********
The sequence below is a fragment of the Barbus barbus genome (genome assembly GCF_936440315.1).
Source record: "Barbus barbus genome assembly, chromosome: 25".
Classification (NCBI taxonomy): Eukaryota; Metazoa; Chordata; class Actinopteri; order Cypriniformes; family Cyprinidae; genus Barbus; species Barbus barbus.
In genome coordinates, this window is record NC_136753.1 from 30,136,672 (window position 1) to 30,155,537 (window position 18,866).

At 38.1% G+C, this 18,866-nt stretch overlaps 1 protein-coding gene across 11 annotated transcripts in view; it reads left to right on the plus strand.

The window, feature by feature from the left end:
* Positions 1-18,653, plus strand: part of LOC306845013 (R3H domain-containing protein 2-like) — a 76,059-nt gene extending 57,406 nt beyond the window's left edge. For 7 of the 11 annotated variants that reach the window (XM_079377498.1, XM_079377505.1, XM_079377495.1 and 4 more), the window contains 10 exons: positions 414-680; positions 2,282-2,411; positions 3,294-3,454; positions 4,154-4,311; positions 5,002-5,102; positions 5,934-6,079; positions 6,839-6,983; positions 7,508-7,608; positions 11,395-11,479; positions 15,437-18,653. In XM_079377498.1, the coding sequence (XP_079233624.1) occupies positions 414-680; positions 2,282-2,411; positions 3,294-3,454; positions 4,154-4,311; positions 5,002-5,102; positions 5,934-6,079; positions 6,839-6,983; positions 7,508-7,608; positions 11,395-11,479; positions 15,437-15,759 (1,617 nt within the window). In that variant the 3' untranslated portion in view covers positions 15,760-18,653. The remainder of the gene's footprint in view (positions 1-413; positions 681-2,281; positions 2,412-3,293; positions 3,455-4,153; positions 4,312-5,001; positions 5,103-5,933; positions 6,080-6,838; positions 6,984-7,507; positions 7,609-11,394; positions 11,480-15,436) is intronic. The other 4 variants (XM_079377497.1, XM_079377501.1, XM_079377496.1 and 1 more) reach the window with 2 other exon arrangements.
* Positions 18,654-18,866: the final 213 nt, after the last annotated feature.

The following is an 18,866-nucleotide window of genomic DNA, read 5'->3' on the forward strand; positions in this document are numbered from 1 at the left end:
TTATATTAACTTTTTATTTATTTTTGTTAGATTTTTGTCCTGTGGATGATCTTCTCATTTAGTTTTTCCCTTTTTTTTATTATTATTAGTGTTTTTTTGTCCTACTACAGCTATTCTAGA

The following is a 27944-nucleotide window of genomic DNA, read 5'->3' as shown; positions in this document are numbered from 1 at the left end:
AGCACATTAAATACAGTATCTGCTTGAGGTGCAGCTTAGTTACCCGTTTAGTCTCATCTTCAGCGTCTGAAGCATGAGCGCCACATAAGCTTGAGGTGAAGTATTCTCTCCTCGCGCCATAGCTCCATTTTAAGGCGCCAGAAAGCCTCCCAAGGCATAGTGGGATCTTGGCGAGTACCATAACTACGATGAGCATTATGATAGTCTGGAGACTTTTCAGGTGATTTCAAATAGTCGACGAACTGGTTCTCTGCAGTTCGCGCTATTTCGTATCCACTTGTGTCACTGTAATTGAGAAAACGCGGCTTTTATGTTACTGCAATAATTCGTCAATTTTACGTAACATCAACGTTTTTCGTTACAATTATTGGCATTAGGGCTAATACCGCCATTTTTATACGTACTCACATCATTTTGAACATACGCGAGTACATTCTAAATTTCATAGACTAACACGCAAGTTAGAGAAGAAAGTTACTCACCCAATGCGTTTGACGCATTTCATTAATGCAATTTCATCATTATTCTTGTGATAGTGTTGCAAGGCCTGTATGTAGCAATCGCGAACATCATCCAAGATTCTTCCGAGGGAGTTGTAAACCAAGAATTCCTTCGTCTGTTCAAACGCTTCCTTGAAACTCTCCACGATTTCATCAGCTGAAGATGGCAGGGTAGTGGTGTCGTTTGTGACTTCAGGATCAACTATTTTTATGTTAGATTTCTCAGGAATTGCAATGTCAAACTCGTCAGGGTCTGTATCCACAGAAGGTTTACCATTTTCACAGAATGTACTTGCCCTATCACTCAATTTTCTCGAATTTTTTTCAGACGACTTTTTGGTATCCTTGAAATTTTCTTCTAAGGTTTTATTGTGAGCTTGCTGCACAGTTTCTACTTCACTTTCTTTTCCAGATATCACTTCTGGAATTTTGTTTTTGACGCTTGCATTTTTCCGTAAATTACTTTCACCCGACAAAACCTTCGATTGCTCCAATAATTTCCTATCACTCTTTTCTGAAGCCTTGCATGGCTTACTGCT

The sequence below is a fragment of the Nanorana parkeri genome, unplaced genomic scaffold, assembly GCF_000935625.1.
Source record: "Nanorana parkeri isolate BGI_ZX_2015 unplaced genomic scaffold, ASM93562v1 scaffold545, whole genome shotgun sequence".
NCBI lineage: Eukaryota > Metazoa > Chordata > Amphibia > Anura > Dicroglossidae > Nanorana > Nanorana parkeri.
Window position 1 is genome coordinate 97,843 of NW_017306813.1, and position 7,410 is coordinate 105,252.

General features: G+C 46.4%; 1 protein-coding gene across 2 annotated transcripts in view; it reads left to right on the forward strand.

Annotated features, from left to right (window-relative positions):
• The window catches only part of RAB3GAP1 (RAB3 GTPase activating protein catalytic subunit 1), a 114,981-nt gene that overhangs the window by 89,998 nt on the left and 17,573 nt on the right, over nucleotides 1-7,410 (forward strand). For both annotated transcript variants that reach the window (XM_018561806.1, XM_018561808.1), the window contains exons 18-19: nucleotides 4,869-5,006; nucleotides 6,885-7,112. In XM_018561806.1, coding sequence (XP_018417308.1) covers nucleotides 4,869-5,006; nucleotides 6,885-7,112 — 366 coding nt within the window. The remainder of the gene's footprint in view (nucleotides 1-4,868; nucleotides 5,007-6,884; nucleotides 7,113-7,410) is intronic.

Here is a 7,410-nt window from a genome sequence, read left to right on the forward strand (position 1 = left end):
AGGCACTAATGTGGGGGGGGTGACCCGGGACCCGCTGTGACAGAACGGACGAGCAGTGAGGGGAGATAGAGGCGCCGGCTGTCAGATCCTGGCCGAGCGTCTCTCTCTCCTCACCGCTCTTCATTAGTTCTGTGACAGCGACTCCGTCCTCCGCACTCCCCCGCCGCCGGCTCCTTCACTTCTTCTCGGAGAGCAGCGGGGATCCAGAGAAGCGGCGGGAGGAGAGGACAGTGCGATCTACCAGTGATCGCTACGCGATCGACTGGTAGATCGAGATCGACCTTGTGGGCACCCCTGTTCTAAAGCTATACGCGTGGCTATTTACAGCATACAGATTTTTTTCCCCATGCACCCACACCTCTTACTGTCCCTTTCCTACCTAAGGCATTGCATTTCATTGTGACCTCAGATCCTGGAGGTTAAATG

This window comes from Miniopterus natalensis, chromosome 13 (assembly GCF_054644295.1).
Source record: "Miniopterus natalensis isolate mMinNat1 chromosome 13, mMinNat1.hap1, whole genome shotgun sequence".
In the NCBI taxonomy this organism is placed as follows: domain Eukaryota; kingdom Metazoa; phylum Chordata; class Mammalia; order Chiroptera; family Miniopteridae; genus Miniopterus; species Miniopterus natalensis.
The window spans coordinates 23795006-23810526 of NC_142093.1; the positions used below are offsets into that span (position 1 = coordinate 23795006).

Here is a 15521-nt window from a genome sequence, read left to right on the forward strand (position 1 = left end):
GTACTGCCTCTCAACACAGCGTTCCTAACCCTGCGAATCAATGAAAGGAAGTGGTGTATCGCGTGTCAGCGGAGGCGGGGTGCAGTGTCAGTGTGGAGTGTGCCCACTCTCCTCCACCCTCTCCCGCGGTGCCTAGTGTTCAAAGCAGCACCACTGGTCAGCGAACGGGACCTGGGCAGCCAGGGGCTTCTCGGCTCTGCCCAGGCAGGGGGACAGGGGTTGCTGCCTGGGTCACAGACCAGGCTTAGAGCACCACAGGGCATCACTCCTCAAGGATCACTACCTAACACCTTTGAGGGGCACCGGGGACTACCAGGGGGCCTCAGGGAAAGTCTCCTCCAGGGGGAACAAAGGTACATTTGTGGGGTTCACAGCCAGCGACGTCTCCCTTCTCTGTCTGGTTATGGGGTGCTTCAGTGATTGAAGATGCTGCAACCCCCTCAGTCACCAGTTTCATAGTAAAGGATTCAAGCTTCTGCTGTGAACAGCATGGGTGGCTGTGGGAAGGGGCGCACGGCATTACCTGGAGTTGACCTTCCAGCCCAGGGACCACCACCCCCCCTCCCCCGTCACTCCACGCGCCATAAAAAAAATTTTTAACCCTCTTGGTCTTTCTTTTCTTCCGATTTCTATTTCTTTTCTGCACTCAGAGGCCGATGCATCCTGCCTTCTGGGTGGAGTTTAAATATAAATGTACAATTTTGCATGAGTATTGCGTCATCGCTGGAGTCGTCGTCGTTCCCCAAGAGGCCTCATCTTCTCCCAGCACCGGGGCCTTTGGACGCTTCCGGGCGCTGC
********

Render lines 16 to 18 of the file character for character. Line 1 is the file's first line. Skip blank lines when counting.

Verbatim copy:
Window position 1 is genome coordinate 97,843 of NW_017306813.1, and position 7,410 is coordinate 105,252.

General features: G+C 46.4%; 1 protein-coding gene across 2 annotated transcripts in view; it reads left to right on the forward strand.

Annotated features, from left to right (window-relative positions):